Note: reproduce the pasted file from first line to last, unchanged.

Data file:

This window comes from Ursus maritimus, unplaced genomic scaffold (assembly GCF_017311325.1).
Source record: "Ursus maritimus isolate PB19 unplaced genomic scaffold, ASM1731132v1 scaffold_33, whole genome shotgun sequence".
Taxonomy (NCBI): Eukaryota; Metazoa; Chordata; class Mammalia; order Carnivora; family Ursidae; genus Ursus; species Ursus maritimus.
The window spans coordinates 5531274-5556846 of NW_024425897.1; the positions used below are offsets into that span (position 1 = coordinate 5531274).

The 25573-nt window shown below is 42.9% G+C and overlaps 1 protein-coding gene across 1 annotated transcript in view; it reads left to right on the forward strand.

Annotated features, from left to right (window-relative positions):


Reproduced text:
This window comes from Ursus maritimus, unplaced genomic scaffold (assembly GCF_017311325.1).
Source record: "Ursus maritimus isolate PB19 unplaced genomic scaffold, ASM1731132v1 scaffold_33, whole genome shotgun sequence".
Taxonomy (NCBI): Eukaryota; Metazoa; Chordata; class Mammalia; order Carnivora; family Ursidae; genus Ursus; species Ursus maritimus.
The window spans coordinates 5531274-5556846 of NW_024425897.1; the positions used below are offsets into that span (position 1 = coordinate 5531274).

The 25573-nt window shown below is 42.9% G+C and overlaps 1 protein-coding gene across 1 annotated transcript in view; it reads left to right on the forward strand.

Annotated features, from left to right (window-relative positions):